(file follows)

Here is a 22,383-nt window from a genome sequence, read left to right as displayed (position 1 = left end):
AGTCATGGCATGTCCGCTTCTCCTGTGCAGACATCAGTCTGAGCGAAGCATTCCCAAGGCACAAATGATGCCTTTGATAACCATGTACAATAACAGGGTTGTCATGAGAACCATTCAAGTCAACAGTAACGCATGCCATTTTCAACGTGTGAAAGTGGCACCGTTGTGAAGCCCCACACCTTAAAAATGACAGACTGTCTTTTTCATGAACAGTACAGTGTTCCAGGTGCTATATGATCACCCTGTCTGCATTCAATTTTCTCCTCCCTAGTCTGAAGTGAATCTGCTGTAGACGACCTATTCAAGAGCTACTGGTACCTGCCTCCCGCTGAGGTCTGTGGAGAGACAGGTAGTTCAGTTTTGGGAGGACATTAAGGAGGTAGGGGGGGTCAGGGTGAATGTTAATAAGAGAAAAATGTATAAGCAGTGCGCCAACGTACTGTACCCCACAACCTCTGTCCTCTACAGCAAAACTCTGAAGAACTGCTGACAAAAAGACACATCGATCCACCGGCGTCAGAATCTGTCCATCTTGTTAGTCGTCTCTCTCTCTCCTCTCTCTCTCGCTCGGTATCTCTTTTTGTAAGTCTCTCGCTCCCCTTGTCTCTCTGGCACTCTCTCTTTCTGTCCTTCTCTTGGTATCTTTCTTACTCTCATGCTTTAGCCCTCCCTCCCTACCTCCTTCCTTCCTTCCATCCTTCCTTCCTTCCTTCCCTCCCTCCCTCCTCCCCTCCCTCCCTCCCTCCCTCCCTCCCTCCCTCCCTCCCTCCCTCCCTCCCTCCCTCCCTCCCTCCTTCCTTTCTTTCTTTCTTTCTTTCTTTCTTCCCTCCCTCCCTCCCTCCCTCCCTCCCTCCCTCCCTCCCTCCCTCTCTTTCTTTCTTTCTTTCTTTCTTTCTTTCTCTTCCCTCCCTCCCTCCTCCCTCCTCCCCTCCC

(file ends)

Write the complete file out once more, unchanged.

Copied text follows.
Here is a 22,383-nt window from a genome sequence, read left to right as displayed (position 1 = left end):
AGTCATGGCATGTCCGCTTCTCCTGTGCAGACATCAGTCTGAGCGAAGCATTCCCAAGGCACAAATGATGCCTTTGATAACCATGTACAATAACAGGGTTGTCATGAGAACCATTCAAGTCAACAGTAACGCATGCCATTTTCAACGTGTGAAAGTGGCACCGTTGTGAAGCCCCACACCTTAAAAATGACAGACTGTCTTTTTCATGAACAGTACAGTGTTCCAGGTGCTATATGATCACCCTGTCTGCATTCAATTTTCTCCTCCCTAGTCTGAAGTGAATCTGCTGTAGACGACCTATTCAAGAGCTACTGGTACCTGCCTCCCGCTGAGGTCTGTGGAGAGACAGGTAGTTCAGTTTTGGGAGGACATTAAGGAGGTAGGGGGGGTCAGGGTGAATGTTAATAAGAGAAAAATGTATAAGCAGTGCGCCAACGTACTGTACCCCACAACCTCTGTCCTCTACAGCAAAACTCTGAAGAACTGCTGACAAAAAGACACATCGATCCACCGGCGTCAGAATCTGTCCATCTTGTTAGTCGTCTCTCTCTCTCCTCTCTCTCTCGCTCGGTATCTCTTTTTGTAAGTCTCTCGCTCCCCTTGTCTCTCTGGCACTCTCTCTTTCTGTCCTTCTCTTGGTATCTTTCTTACTCTCATGCTTTAGCCCTCCCTCCCTACCTCCTTCCTTCCTTCCATCCTTCCTTCCTTCCTTCCCTCCCTCCCTCCTCCCCTCCCTCCCTCCCTCCCTCCCTCCCTCCCTCCCTCCCTCCCTCCCTCCCTCCCTCCCTCCCTCCTTCCTTTCTTTCTTTCTTTCTTTCTTTCTTCCCTCCCTCCCTCCCTCCCTCCCTCCCTCCCTCCCTCCCTCCCTCTCTTTCTTTCTTTCTTTCTTTCTTTCTTTCTCTTCCCTCCCTCCCTCCTCCCTCCTCCCCTCCC